Cash is king...or not? Landlords and tenants should consider the specifics of a lease transaction
January 29, 2015 - Spotlights
A landlord's primary motivation in seeking security under a lease agreement is to ensure payment in the event its tenant becomes insolvent. A default in tenant's obligations could impact the landlord's ability to meet its own obligations under a mortgage or otherwise. Unfortunately, insolvency laws, including bankruptcy, change the rules of the game and may delay, limit or altogether prohibit a landlord from actually taking cash held as a security deposit in satisfaction of a tenant's debt. The problem lies in the fact that a security deposit remains property of the tenant despite the fact it is paid over to and held by the landlord. As tenant's property, the security deposit is part of the bankruptcy estate and therefore subject to the automatic stay triggered by a tenant's bankruptcy. Without relief from the bankruptcy court, the landlord cannot use the tenant's funds. Even if the landlord has a perfected priority security interest in the tenant's security deposit, by virtue of its possession of the funds or otherwise, taking such funds without court approval could be deemed a violation of the automatic stay and subject the landlord to penalties. Furthermore, to the extent the landlord applied its tenant's security deposit prior to the tenant's bankruptcy, any funds collected in the ninety days prior to the bankruptcy filing could be recouped by a debtor in possession or bankruptcy trustee as preferential transfers.
Alternatively, if the landlord had obtained a letter of credit in support of tenant's obligations under a lease, the landlord could present the letter of credit directly to the issuing bank, which would obligate the bank to pay the landlord's claim pursuant to the terms of the letter of credit. In general, amounts received by the landlord directly from the issuing bank are treated like payments received from a guarantor and may not be subject to any preferential transfer action or otherwise require a bankruptcy court's permission before receipt. Some courts are hesitant to allow this result where language in the lease requiring the letter of credit is not properly drafted or where the letter of credit is secured by tenant's cash. For instance, where a lease provides for the option to use either a letter of credit or security deposit, a bankruptcy court may find that the letter of credit is analogous to a security deposit and will treat it as such. Also, where a letter of credit is secured by a debtor's underlying cash collateral, a court may treat the letter of credit as cash and impose limitations such as those found under Section 502(b)(6) of the Bankruptcy Code. The First Circuit has not conclusively ruled on these issues yet, while other circuits have offered conflicting guidance; however, careful drafting of both the lease and letter of credit may increase the likelihood that a landlord may freely exercise its rights in the event of tenant's bankruptcy.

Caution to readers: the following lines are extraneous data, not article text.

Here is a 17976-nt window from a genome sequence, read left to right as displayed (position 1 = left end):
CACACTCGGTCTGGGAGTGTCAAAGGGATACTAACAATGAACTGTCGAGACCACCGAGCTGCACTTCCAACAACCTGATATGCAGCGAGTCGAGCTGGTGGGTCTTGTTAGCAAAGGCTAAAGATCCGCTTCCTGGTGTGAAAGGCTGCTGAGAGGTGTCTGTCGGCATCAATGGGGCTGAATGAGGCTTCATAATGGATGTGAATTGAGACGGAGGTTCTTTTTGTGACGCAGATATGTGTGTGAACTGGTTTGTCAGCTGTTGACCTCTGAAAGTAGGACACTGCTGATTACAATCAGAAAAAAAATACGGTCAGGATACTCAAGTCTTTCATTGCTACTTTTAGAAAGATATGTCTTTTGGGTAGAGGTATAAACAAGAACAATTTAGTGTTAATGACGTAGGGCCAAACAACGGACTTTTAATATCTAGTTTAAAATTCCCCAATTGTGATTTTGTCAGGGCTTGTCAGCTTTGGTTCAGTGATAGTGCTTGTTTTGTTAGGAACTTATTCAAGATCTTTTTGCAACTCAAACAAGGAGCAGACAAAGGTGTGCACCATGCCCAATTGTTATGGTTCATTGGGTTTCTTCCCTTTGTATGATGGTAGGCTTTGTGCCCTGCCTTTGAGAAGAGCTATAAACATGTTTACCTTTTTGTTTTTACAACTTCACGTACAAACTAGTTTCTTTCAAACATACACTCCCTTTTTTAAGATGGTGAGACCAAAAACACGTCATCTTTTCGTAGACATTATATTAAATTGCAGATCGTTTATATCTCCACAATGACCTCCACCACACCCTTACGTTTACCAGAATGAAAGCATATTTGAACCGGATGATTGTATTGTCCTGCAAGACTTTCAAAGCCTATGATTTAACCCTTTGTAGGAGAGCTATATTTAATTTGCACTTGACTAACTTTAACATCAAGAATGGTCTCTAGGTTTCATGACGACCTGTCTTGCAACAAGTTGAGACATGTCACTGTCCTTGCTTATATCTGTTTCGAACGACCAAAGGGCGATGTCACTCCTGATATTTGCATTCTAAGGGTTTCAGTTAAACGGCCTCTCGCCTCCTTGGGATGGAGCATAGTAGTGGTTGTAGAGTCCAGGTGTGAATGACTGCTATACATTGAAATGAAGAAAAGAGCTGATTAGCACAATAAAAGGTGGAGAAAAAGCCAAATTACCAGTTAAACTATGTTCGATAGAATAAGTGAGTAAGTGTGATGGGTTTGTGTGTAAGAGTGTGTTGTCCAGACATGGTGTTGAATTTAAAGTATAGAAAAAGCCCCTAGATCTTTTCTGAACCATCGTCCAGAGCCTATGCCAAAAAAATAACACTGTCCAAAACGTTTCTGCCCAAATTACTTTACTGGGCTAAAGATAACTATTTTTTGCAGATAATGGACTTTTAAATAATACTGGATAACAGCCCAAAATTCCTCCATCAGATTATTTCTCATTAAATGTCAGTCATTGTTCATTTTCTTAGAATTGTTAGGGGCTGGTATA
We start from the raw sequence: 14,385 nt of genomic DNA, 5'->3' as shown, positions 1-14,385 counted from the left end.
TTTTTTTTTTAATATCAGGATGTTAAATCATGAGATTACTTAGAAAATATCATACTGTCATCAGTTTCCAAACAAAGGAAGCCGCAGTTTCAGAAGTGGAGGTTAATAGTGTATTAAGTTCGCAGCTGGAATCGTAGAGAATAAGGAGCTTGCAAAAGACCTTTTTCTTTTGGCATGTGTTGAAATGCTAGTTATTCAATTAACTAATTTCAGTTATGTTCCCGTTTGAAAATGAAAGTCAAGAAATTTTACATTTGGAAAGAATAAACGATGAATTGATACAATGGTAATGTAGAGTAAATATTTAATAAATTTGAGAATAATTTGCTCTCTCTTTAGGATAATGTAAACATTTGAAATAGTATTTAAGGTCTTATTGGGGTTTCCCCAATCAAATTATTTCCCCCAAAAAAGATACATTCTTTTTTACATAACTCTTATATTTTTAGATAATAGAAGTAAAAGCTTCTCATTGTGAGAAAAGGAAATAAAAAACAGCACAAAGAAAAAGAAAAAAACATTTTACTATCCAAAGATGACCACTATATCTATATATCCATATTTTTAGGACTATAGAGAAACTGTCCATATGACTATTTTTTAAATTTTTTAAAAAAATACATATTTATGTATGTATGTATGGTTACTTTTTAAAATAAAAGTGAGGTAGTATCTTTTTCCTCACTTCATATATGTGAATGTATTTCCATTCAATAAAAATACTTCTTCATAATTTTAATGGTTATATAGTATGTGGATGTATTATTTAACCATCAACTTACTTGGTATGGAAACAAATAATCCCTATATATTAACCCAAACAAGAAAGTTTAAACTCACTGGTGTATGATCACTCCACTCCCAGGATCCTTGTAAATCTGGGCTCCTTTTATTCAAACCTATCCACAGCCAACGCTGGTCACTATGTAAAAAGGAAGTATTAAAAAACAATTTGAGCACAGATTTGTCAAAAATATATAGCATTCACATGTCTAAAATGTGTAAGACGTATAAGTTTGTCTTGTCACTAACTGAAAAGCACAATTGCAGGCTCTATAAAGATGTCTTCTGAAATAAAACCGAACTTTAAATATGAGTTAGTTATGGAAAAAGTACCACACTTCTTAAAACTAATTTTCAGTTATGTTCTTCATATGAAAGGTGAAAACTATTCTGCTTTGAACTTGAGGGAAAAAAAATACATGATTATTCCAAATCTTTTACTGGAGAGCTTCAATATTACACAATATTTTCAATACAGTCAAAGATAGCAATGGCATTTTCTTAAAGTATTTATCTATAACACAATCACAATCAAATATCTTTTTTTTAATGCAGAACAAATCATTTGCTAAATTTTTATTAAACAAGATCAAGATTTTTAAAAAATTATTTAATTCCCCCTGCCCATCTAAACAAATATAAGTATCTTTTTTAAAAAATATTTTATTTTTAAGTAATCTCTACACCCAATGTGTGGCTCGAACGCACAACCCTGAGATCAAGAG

Tenants may also see the benefit of a letter of credit where a landlord becomes insolvent and converts a tenant's security deposit for its own use in the absence of a default. Commercial landlords are generally allowed to comingle tenants' security deposits with their own funds. At any given time, tenant's security deposit could be subject to creditor attachment or a bank's perfected security interest, to the extent that the deposit is in landlord's general accounts. If the landlord's depository bank is also a secured creditor, the bank could simply reach into the landlord's operating account and take the funds without notice or demand to the tenant. Moreover, if the landlord files for bankruptcy protection, a tenant's claim for return of its security deposit would stand in line with other general unsecured creditors, absent expensive legal wrangling to prove a constructive trust or other priority claim to the funds. It may be possible to address some of these issues in a negotiated subordination, non-disturbance and attornment agreement between the tenant, the landlord and its bank, but a tenant could avoid landlord insolvency issues through use of a letter of credit. So long as the tenant is not in default under the lease, a properly drafted letter of credit should be outside the scope of any claims or liens asserted by landlord's creditors.
The drafting and negotiation of a letter of credit adds transaction time and cost at the inception of a lease, but these costs may be offset by mitigating risk on both sides of the equation. A letter of credit may also cause a tenant to incur finance fees and interest expenses, but such costs are a function of the bank and the availability under any existing credit facility held by a tenant. An ancillary benefit to the landlord derived from discussing the possibility of a letter of intent is insight into the tenant's creditworthiness, that may or may not be apparent from financials and other disclosures obtained in the course of lease negotiations and due diligence. At the very least, both parties should consider the specifics of any particular lease transaction before settling on a cash security deposit over a letter of credit from a healthy bank.
Michael Rosen, Esq. is a partner and Christopher Agostino, Esq. is an associate in the corporate and business law group at Ruberto, Israel & Weiner, P.C., Boston, Mass.